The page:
If you go via S/PDIF, you circumnavigate all of the analogue stage operating level variables.

    Some details:

    It's true that many studio guys believe in 96k. But it's a believe only, and they are wrong.

    In my day-to-day encounters with professionals from the studio, broadcast, live and post production strands of the audio industry, it’s interesting that only the commercial studio userbase puts forward 96 kHz as a consideration in terms of what they hear. In other sectors, it’s only discussed in terms of system latency and interfacing (e.g. MADI or Dante channel counts halving from 48>96k), or network audio bandwidth double if for same channel count etc. Seemingly far more impactive/beneficial to the audible performance of DSP products I work with has been the progression from fixed 32bit to 64bit floating point DSP calculation, greatly reducing quantisation distortion due to the higher resolution of coefficients generated to instruct changes in DSP parameters.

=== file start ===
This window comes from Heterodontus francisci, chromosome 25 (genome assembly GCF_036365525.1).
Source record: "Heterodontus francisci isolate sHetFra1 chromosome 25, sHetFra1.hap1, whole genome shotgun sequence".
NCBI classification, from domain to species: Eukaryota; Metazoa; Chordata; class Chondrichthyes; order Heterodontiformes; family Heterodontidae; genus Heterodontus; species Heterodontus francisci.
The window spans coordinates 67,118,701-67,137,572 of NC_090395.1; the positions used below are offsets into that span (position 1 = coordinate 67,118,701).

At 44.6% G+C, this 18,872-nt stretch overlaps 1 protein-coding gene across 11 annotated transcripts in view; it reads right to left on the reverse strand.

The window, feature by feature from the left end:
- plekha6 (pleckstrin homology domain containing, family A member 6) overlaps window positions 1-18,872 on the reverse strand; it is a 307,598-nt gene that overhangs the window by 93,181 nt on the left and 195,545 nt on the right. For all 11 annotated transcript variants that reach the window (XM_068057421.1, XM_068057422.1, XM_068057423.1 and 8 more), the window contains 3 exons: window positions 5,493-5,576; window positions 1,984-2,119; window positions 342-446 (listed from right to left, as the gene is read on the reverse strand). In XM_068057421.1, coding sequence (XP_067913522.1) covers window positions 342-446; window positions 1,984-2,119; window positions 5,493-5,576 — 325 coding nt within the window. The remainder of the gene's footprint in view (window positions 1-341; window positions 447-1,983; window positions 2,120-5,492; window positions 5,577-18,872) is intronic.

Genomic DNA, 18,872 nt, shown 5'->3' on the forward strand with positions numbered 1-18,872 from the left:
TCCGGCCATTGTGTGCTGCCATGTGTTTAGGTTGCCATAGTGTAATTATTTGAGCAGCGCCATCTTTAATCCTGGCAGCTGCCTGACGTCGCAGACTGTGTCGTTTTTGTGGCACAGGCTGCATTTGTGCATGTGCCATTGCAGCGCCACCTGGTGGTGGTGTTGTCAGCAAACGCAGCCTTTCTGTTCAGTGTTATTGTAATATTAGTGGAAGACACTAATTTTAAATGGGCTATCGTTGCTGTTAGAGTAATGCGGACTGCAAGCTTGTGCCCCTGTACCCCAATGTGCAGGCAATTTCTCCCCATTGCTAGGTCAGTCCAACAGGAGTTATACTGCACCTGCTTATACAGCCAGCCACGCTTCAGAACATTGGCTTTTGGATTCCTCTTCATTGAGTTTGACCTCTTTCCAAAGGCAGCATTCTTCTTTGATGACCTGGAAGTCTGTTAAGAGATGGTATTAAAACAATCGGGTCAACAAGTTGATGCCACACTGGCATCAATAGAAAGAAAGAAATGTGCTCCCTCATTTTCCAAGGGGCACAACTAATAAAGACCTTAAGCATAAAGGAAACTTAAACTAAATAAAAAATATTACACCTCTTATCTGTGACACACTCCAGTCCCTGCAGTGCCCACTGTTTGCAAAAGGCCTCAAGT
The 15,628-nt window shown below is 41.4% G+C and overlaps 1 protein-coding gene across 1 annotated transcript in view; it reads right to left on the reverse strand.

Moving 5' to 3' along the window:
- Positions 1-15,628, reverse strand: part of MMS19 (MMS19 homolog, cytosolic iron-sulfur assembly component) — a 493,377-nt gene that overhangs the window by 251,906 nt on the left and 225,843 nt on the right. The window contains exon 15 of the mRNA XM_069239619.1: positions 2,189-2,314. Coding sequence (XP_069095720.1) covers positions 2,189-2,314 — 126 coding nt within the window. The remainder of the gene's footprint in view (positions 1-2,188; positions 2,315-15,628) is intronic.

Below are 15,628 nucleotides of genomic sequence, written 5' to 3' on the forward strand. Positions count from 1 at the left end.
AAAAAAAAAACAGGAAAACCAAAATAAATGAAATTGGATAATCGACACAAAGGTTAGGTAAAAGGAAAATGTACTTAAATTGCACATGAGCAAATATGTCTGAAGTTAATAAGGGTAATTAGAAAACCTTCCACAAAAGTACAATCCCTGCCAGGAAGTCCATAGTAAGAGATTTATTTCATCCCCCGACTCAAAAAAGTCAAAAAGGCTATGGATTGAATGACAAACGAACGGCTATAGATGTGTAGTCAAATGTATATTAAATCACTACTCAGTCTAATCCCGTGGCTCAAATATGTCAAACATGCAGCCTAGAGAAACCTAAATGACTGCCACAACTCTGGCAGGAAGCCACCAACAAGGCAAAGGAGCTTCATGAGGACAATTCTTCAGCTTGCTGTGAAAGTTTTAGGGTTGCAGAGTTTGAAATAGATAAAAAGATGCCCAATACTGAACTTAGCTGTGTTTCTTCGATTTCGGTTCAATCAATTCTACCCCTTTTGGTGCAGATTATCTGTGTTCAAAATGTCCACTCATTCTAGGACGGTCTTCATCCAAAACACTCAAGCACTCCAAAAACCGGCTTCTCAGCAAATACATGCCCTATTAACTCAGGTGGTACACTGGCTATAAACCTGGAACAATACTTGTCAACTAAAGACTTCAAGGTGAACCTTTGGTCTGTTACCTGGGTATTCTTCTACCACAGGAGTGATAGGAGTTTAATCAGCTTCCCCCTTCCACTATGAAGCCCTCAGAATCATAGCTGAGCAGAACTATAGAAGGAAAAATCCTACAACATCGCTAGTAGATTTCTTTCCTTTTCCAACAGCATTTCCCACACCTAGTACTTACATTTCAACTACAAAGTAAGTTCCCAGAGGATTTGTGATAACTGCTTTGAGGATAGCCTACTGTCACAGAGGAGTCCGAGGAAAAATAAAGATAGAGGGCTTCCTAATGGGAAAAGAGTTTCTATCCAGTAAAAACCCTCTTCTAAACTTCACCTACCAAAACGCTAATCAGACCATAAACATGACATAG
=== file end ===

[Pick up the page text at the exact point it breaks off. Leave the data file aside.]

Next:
I've used wide range of analogue and digital consoles for a variety of purposes on both sides of the musician/engineer fence. You've made some valid points there, and I would agree that you should definitely have a standard IEC power input rather than an external supply. The three manufacturers you mention make reasonable budget mixing desks, but I would highly recommend looking at Allen & Heath. I've used a ZED 10 FX for small gigs (solo / duo / trio) and rehearsals for years. It has 4 XLR inputs for mics but the option of TRS inputs for Line, so you don't need combo jacks. Additionally two dedicated stereo channels with 1/4" and/or RCA inputs. The main outputs are XLR but you simply need XLRf>TRS cabling if your destination is going to be 1.4" TRS. Sounds great, but look further up the model range for more i/o for a larger band.

    I used to have a PA20, which I really liked the ergonomics of, plus the output parametric EQ and sensible routing options (background music mode, foldbacks etc.). They discontinued them but I'm looking to pick up a PA12 second hand, I miss it so much.